At the opposite end of taste sensation from piquance’s peppers is that minty and fresh sensation from peppermint or menthol. The same trick of sensory perception is at work here – activated touch receptors, called TPRM8 in this case, fool the brain into sensing coldness at normal oral temperatures, said Hayes.

As touch sensations, both piquance and coolness are transmitted to the brain via the trigeminal nerve, rather than the three classical nerves for taste. “The set of nerves that carry the burn and cooling sensation are different than from taste sensation,” said Hayes.

Still, there is an argument that temperature sensation, both in the genuine sense and in the confused-brain phenomenon of piquance and coolness, deserves to be in the pantheon of basic tastes. Interestingly, Germanic people dating back to 1500 had considered heat sensation as a taste, Hayes said, and the modern debate over temperature’s status is far from over.

5. Metallicity

… Some Asian cultures place gold and silver leaf, as it’s called, atop curry dishes and candies, while Europeans fancy a bit of these metallic foils on pastries…

Although usually tasteless, such garnishes are sometimes reported as having a distinctive flavor. Researchers have shown that this sensation might have something to do with electrical conductivity, in effect giving the tongue a little zap…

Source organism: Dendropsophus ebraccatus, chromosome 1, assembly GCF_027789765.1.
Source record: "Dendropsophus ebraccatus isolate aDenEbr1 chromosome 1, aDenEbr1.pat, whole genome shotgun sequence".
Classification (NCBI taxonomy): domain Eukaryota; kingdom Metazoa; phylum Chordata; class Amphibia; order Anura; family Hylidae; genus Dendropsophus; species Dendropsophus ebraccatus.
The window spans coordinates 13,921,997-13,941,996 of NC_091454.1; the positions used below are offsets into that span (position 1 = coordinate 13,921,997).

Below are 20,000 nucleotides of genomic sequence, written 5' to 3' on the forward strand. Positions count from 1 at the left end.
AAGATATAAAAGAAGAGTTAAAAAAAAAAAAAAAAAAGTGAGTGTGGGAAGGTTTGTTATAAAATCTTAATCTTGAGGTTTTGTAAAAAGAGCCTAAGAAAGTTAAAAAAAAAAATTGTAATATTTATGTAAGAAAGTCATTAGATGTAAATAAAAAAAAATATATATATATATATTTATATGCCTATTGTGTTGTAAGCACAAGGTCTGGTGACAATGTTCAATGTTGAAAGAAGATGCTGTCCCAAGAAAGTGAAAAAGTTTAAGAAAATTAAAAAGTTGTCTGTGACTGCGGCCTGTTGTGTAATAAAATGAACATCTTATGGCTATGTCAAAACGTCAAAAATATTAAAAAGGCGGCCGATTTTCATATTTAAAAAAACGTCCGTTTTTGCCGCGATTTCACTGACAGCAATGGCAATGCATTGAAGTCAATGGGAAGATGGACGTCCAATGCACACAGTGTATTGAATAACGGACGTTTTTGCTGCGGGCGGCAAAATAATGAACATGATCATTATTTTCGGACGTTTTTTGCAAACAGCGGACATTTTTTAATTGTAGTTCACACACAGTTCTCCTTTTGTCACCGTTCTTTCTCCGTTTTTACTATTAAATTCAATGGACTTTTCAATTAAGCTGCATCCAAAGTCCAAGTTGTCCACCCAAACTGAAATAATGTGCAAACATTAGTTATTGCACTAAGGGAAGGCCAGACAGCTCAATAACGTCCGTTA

Lab tests have failed to turn up a metallic-taste receptor, Lawless said, and it remains unclear if electrical conductivity or something more is going on for those shiny culinary embellishments. “We’re leaving the door open,” Lawless said.

6. Fat

The jury is still out on whether our tongues can taste fat, or just feel its creamy texture…

Mice can taste fat, research has shown, and it looks like humans can too, according to a 2010 study in the British Journal of Nutrition. The study revealed varying taste thresholds for fatty acids – the long chains that along with glycerol comprise fats, or lipids – in participants.

Intriguingly, the subjects with the higher sensitivities to fat ate fewer fatty menu items and were less likely to be overweight than those with low sensitivity…

7. Carbon Dioxide

Yet another strong sixth taste candidate: carbon dioxide (CO2). When dissolved in liquids, this gas gives soda, beer, champagne and other carbonated beverages their zingy fizz.

That familiar tingling was thought to result from bubbles bursting on the tongue, and had therefore been consigned to the touch category. “It’s tricky because CO2 was always considered a trigeminal stimulus,” said Tordoff.

Researchers presented a strong case for dedicated, taste bud-based carbon dioxide sensors in a Science paper in 2009. They found that an enzyme called carbonic anhydrase 4, which appears on sour taste-sensing cells, specifically detects carbon dioxide in mice…

Pretty interesting stuff. This is another scientific topic where it pays not to get emotionally attached to convention – the fact that there aren’t 5 senses or 9 planets or 4 tastes should be exciting new developments, not scary challenges to our worldview.

It’ll be interesting to see when our culture catches up to these realities; we already acknowledge foods as spicy or minty, but how long will it be before advertisers say their food is more umami or kokumi than their rivals’? 

The Science of Cloning